DIVIDE THE DUTIES

One company can’t dominate the duties or it is not a joint announcement.   This also forces the companies to work together to approve what the others have created as their part of the announcement.   There are analyst lists, invitations, charts, follow-up issues and any number of duties that need to be attended to and dived up.  Once that is done, you must rely on each other and the level of trust inherently rises.

THE ANNOUNCEMENT

It’s important that the analyst see this as equal among the companies.  One company presenting more than another is a dead give away.  You can’t help Q and A as the analysts will direct the question directly to a company.

LESSONS LEARNED

You either put your differences aside and work together, or you’ll never get anything done.  It’s tough to do when your day job is to hammer the company that you are working with other than on the joint effort.  These are the days of co-opetition though.  You learn to get along or you’ll never make it to announcement day.

Senior Moments or What happens in my brain when I can’t recall something I know?

An interesting subject, sometimes called a brain fart.  These are not my answers, but I thought it would be interesting until you can’t recall it.

While it is not known for sure what is happening, this is how current models of memory recall would explain it:

Memory recall in the brain is not like retrieving a file from disk on a computer. In the brain, memories are reconstructed rather than retrieved. The brain is constantly augmenting what is in “working memory” with related information from the past. This is why stream of consciousness and memory recall often work by free association: The information association process is already there and we just make use of it.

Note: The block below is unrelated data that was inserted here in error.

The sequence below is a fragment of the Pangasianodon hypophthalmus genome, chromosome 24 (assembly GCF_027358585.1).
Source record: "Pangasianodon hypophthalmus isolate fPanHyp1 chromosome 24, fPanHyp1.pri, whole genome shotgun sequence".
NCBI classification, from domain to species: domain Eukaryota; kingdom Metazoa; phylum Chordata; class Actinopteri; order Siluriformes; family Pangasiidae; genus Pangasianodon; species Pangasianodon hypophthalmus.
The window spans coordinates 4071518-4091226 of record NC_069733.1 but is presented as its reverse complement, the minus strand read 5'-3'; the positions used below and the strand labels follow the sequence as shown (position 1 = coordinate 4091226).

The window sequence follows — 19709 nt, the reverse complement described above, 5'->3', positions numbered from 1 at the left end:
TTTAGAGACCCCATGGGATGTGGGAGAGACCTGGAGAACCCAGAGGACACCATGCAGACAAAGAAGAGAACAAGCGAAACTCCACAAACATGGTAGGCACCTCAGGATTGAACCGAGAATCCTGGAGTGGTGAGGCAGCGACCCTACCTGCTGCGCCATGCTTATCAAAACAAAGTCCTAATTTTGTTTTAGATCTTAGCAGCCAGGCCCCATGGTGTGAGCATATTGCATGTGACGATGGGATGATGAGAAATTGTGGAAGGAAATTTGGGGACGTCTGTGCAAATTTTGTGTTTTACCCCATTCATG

When attempting to recall something specific, like a name, we “trick” the name into appearing in working memory by thinking about concepts related to it: the person’s identity, when we saw them last, what they look like. Normally this process automatically brings the information into working memory as a side-effect of filling in related facts.

When a word is missing but you “think you know it,” what is probably happening is that a lot of information about that word has been reconstructed in working memory, but not enough to trigger the production of the word itself. The presence of related information signals that you’ve “almost recalled it,” but the failure to produce the word shows that the recall is incomplete.

Often when people can’t recall a word, someone else can fill it in for them. But sometimes the “tip of the tongue” word does not actually exist. Related words may come to mind and it may seem like there “should be a word” for whatever it is. Thus the tip of the tongue feeling is not infallible.

Or: you can use this one….

A Neural Network (computer software) is just a simple model of the brain – not sure if the brain has something to do with it, but NN is composed of interconnected neurons with synapses (software model artifacts.)